Tue. Jun 15th, 2021

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US delays implementing new H-1B wage levels to November 2022

2 min read
New H-1B Wage Levels

New H-1B Wage Levels: The United States will delay the implementation of a rule that calls for higher wages for H-1B workers to November 2022.

The last rule will be issued in the Federal Register on 13th May 2021. Also, this will delay the effective date of the rule by 18 months – from 14th May 2021 to 14th November 2022.

As indicated by a notification by the Department of Labor (DOL), the additional delay has been proposed to “give an adequate amount of time to completely consider the legal and policy issues raised in the rule.”

It said this would offer the public a chance to give data on the sources and methods for determining prevailing wage levels covering employment opportunities that US employers seek to fill with foreign workers either permanently or temporarily through employment-based immigrant visas or through H–1B, H–1B1, or E–3 non-immigrant visas.

DOL delays implementing new H-1B wage levels to November 2022

The Department of Labor had welcomed comments on the proposed rule, and got 627 comments, it said.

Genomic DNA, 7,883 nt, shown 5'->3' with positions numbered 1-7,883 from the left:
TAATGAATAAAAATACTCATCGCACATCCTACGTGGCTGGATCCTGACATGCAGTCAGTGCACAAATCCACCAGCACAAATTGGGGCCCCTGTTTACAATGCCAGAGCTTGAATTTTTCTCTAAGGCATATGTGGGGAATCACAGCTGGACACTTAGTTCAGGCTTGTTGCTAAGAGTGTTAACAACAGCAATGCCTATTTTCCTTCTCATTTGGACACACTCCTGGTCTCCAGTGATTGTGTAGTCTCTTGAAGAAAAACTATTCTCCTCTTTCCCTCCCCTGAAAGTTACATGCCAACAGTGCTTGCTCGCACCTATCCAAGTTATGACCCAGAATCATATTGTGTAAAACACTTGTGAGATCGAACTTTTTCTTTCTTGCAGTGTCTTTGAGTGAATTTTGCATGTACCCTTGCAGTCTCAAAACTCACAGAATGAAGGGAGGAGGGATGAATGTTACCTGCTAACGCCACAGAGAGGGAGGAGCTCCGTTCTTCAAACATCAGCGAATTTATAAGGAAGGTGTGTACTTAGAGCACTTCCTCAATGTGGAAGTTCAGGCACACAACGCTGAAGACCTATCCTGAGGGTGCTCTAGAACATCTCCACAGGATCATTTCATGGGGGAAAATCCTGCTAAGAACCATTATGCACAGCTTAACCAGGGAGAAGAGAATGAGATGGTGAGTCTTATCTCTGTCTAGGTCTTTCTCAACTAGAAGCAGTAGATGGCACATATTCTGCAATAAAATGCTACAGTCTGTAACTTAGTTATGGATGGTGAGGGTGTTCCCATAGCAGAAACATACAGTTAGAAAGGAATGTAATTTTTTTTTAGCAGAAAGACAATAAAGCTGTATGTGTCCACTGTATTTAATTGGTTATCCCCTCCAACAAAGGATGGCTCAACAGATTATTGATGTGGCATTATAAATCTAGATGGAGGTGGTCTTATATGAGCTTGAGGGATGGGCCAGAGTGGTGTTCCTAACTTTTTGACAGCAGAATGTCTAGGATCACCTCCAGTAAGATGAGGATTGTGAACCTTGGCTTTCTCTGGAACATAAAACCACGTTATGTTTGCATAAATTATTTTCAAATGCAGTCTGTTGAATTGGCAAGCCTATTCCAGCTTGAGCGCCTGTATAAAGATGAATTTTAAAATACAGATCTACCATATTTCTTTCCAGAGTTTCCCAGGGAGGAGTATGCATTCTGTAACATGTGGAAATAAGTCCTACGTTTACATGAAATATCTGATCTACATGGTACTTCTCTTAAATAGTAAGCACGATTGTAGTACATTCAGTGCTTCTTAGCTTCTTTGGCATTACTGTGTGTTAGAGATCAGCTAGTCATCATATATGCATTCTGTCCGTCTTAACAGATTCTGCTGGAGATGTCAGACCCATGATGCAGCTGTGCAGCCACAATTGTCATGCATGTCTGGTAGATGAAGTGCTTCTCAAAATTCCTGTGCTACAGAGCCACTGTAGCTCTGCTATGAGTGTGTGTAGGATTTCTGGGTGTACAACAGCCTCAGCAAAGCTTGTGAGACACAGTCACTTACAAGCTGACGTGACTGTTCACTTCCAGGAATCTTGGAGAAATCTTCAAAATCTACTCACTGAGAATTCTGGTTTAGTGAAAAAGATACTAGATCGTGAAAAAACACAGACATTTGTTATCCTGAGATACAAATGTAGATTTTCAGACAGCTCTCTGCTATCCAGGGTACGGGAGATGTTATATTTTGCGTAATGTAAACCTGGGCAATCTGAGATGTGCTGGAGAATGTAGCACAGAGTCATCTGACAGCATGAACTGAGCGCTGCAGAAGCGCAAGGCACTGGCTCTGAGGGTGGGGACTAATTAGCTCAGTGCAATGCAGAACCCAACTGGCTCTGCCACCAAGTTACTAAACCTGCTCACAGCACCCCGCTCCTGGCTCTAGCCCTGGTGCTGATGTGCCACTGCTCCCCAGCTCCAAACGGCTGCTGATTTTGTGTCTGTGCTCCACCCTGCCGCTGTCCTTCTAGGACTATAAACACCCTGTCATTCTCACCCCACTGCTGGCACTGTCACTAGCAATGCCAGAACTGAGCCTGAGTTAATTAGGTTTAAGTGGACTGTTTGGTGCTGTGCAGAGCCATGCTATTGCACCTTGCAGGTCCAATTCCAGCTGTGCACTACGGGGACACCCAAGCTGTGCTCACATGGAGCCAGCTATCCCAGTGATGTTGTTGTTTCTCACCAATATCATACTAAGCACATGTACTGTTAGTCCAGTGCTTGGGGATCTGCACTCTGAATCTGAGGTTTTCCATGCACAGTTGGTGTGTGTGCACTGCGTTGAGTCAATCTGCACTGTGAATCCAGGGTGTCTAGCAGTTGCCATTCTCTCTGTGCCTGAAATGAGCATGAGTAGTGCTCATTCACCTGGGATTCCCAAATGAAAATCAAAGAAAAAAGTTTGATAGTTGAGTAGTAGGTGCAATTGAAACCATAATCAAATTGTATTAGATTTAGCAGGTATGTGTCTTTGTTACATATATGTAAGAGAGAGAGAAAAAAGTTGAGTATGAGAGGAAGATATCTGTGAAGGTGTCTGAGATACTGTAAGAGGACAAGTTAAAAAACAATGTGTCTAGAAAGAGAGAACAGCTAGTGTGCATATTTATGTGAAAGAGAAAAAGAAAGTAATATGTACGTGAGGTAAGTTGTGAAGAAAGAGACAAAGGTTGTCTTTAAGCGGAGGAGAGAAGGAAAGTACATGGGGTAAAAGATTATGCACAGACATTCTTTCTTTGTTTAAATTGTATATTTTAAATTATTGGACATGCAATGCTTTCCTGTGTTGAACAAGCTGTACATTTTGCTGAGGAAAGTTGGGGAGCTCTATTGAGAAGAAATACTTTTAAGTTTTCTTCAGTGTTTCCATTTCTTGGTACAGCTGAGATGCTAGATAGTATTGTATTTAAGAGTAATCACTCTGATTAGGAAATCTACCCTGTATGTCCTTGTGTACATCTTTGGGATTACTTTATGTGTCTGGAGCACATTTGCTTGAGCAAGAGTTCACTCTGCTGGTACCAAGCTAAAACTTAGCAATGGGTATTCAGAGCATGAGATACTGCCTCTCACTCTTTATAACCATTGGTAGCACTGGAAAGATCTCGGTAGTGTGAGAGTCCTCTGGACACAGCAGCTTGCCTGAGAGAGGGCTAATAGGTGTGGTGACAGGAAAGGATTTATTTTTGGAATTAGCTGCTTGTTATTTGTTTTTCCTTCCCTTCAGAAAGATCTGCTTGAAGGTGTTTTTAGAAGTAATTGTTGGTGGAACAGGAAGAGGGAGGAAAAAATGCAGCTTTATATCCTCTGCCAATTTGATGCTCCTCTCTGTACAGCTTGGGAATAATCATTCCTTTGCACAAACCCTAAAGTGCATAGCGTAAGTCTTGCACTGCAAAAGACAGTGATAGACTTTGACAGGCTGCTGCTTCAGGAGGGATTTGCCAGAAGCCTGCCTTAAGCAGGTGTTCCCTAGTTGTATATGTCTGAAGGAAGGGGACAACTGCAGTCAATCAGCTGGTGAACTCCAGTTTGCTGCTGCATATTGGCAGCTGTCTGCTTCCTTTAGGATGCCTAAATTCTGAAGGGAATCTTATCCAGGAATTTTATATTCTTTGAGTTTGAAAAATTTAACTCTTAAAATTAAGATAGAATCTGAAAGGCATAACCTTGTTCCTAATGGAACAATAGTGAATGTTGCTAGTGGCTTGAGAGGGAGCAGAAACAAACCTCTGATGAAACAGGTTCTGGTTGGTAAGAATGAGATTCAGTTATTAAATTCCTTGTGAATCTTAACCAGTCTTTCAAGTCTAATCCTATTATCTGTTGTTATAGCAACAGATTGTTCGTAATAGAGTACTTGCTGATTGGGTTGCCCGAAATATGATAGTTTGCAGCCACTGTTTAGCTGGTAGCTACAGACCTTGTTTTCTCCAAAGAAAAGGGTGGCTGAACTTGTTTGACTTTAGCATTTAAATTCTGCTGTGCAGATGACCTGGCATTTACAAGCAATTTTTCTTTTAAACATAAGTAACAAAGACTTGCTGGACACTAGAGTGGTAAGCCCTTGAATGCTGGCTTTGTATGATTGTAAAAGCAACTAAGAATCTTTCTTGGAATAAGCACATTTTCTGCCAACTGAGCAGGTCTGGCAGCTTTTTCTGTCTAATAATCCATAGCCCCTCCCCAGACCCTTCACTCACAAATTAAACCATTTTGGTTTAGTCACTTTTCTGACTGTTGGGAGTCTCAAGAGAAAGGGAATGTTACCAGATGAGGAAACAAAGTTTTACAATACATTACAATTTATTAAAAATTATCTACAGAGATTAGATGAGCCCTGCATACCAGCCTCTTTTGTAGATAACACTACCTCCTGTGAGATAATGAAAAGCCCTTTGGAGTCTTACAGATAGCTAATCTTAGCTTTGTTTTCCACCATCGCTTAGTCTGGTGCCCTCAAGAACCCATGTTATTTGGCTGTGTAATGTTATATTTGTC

The rule, Strengthening Wage Protections for the Temporary and Permanent Employment of Certain Immigrants and Non-Immigrants in the United States. It was presented by the past Donald Trump government on 14th January 2021, days before the previous president left office.

The government of current US President Joe Biden had to implement the rule. Opening it up for public comments and further analysis prior to continuing with it.

[Shift to wage-based visa selection in the US to impact international students]

The rule calls for expanding the base wages of the four wage levels under the H-1B and different programs. To be implemented in a staggered manner from July 2021.

This would have impressively expanded salaries, particularly at the entry level. Making it harder for students and certain different categories of medical professionals to get jobs at those wage levels. Also, there is ongoing litigation against the proposed rule.

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